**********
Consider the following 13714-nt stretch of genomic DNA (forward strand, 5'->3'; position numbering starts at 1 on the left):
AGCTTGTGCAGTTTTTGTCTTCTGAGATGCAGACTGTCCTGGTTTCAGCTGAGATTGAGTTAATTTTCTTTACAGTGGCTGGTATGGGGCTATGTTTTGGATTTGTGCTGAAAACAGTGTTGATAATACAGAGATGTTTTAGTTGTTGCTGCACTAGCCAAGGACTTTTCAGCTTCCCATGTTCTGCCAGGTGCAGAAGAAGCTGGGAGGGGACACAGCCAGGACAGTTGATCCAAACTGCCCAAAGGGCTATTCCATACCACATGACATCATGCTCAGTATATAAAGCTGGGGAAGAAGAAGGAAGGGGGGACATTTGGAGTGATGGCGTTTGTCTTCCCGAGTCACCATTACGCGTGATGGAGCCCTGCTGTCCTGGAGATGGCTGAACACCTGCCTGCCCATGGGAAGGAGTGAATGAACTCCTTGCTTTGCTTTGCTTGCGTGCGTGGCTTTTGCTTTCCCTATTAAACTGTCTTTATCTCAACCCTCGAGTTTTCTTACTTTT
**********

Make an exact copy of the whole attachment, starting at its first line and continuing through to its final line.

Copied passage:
Consider the following 13714-nt stretch of genomic DNA (forward strand, 5'->3'; position numbering starts at 1 on the left):
AGCTTGTGCAGTTTTTGTCTTCTGAGATGCAGACTGTCCTGGTTTCAGCTGAGATTGAGTTAATTTTCTTTACAGTGGCTGGTATGGGGCTATGTTTTGGATTTGTGCTGAAAACAGTGTTGATAATACAGAGATGTTTTAGTTGTTGCTGCACTAGCCAAGGACTTTTCAGCTTCCCATGTTCTGCCAGGTGCAGAAGAAGCTGGGAGGGGACACAGCCAGGACAGTTGATCCAAACTGCCCAAAGGGCTATTCCATACCACATGACATCATGCTCAGTATATAAAGCTGGGGAAGAAGAAGGAAGGGGGGACATTTGGAGTGATGGCGTTTGTCTTCCCGAGTCACCATTACGCGTGATGGAGCCCTGCTGTCCTGGAGATGGCTGAACACCTGCCTGCCCATGGGAAGGAGTGAATGAACTCCTTGCTTTGCTTTGCTTGCGTGCGTGGCTTTTGCTTTCCCTATTAAACTGTCTTTATCTCAACCCTCGAGTTTTCTTACTTTT